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southward, as well as other letters, duplicates, and enclosures of a distant date, which I defer answering by the present conveyance, of a small, unarmed sloop, returning to England, in the service of the Navy, as I intend to write fully by the Harriet packet lately arrived, and to sail in a few days with Governour Legge; wherefore I shall confine myself, in this, to a few particulars more immediately necessary to be communicated to your Lordship for his Majesty’s information, accompanied by duplicates of my despatch from Nantasket, to be delivered by Judge Brown.

The Forty-Seventh Regiment of foot sailed from hence the 20th instant, for Quebcck, under convoy of the Niger frigate, which may be a seasonable relief, should it arrive before the force sent from England early in the spring, as mentioned in your Lordship’s letter of the 5th of January. Captain Stanton, of the Fourteenth Infantry, who arrived here on the 21st in the Harriet packet, informs, that this reinforcement was the regiment of foot; and as I trust that two regiments will be sufficient to preserve the town until the arrival of the troops from Europe intended for that quarter, I do not propose sending any more from hence. The officer who set out for Quebeck in the winter, as taken notice of in my letter to Lord Dartmouth of the 16th of January, not being yet returned, I have no account of any kind from thence.

The fleet and transports sailed in two divisions from Nantasket-Road, the last with the Admiral, on the 27th of March, and got in here the 2d instant. But I m sorry to inform your Lordship that a brig, loaded with valuable goods, chiefly belonging to persons deemed to he highly disaffected to Government, not being ready to sail with the fleet, has since been taken by three armed vessels, after parting company with the Niger frigate left to convoy her, and some other vessels in the same situation. A Midshipman was on board, with a sergeant and twelve soldiers, for her protection, who, after defending themselves with great obstinacy, were at length compelled to surrender. We feel this loss the more at present, as there were a quantity of shoes on board, which are much wanted for the soldiery, as well as woollen articles that would have been very useful to them.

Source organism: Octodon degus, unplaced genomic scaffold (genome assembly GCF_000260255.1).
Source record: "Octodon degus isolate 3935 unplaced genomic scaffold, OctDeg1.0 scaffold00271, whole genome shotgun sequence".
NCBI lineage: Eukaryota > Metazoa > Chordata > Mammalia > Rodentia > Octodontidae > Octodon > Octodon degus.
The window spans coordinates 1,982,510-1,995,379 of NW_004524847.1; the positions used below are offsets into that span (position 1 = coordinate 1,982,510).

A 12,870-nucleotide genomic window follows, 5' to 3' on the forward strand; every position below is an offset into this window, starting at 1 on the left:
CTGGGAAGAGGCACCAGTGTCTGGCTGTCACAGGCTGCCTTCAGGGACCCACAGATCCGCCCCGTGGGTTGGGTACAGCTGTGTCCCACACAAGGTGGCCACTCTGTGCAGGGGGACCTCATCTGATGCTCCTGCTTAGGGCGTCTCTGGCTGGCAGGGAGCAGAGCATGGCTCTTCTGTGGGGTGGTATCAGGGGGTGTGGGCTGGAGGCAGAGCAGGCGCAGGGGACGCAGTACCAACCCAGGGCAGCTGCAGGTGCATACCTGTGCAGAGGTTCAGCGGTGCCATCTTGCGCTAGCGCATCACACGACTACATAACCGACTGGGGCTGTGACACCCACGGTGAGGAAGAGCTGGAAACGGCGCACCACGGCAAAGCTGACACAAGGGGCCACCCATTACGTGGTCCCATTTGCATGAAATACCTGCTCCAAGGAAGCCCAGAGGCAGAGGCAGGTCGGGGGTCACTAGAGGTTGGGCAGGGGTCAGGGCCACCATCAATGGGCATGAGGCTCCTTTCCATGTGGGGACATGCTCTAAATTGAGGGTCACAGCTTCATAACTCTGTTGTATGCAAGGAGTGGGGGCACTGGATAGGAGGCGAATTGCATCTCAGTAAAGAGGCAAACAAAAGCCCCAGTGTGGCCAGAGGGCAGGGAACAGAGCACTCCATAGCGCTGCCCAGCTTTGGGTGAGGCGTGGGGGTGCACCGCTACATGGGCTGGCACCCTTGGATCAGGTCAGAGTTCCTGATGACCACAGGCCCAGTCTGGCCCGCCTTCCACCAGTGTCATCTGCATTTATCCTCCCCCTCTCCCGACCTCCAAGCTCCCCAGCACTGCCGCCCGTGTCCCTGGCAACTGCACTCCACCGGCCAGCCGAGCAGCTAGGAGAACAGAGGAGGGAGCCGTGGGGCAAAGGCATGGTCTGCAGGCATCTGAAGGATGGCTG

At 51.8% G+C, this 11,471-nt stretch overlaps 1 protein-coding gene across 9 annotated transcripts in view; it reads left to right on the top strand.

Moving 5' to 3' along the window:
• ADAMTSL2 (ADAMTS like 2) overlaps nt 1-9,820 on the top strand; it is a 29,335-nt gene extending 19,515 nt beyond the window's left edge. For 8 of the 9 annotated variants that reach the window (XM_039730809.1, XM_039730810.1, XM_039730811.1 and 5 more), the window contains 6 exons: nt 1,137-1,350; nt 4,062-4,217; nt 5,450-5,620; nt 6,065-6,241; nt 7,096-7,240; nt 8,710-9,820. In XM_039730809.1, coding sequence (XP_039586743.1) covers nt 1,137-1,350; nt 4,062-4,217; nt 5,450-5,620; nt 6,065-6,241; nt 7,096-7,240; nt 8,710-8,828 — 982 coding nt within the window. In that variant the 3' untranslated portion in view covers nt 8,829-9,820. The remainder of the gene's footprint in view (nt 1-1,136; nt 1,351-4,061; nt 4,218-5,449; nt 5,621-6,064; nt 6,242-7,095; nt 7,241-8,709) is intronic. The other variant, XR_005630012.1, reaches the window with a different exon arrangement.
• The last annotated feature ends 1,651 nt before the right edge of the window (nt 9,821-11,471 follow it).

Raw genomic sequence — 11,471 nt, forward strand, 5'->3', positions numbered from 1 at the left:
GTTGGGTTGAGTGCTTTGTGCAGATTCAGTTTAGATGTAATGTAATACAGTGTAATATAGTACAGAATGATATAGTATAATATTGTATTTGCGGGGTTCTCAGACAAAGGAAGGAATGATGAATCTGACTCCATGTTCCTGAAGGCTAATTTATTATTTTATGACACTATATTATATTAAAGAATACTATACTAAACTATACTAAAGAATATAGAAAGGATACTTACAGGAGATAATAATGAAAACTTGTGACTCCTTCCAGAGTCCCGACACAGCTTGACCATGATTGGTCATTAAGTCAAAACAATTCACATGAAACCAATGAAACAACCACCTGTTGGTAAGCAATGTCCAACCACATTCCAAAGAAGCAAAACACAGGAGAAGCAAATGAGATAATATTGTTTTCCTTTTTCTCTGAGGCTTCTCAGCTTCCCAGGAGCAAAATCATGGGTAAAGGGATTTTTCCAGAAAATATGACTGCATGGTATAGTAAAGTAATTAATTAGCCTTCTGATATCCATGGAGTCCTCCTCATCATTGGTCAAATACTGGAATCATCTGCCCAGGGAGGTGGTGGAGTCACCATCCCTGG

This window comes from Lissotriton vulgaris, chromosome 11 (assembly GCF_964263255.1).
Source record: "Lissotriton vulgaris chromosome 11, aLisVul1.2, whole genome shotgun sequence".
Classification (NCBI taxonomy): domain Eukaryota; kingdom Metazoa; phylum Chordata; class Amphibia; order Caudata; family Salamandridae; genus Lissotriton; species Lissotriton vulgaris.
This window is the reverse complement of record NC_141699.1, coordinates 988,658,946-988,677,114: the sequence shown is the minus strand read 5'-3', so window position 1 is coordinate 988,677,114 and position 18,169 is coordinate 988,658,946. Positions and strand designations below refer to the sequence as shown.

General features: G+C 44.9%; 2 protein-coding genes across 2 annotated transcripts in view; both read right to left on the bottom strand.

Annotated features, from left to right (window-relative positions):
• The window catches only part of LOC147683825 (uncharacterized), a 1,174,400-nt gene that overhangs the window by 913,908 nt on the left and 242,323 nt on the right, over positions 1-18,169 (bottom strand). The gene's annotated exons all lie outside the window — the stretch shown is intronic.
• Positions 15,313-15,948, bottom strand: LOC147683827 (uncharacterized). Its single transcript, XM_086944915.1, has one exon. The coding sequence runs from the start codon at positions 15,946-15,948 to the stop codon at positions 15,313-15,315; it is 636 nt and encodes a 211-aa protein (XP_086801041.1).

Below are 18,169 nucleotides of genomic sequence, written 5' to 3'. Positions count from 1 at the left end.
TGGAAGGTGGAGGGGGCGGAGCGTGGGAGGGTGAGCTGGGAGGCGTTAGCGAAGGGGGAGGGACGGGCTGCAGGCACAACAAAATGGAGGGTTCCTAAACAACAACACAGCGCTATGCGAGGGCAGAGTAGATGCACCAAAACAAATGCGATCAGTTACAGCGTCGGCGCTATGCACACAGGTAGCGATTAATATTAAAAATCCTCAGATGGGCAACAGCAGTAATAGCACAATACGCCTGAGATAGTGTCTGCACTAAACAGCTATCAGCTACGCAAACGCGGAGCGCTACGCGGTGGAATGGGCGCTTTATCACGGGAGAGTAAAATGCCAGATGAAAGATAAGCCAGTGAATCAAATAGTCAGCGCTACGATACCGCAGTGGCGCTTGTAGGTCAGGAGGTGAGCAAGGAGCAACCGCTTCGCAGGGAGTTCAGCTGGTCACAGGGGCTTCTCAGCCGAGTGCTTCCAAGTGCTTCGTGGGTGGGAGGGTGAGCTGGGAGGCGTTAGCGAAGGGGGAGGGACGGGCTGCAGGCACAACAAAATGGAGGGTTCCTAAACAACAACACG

By some masters of vessels who had been prisoners at Salem, and obtained liberty to return to England, we learn that the Rebel General is gone to New-York, with a part of his Army, having before detached a large reinforcement to Canada, and those left behind were erecting works upon Fort-Hill, in the town of Boston. By the arrival here of Captain Wallace, commanding the Rose frigate, I am also informed, that the Rebels are fortifying Rhode-Island; but I do not apprehend they can prevent his Majesty’s troops from taking possession of it, when the strength of the Army will admit of a division for that important service, as it can be approached by shipping in every part.

New-York being the greater object of the two, and the possession of it more extensive in its consequences, as well as more conducive to the credit of his Majesty’s arms, will be my principal aim, when enabled to proceed thither by a sufficient supply of provisions, since both services cannot be undertaken with the present force; and it is become highly necessary that the first exertion of the Army should be directed to the most important purposes, to check the spirit which the evacuation of Boston will naturally raise among the Rebels. In this disposition, it is probable that their leaders, urged by the people, and flushed with an idea of superiority, may be the readier brought to a decisive action, than which nothing is more to be desired, or sought for, by us, as the most effectual means to terminate this expensive war; and I have the greatest reason to be sanguine in my hopes of success, from the present health and high order of the Army. If this cannot be effected before the reinforcements arrive from Europe, it is most likely that they will act upon the defensive, by having recourse to strong intrenched situations, in order to spin out the campaign, if possible, without exposing themselves to any decisive stroke.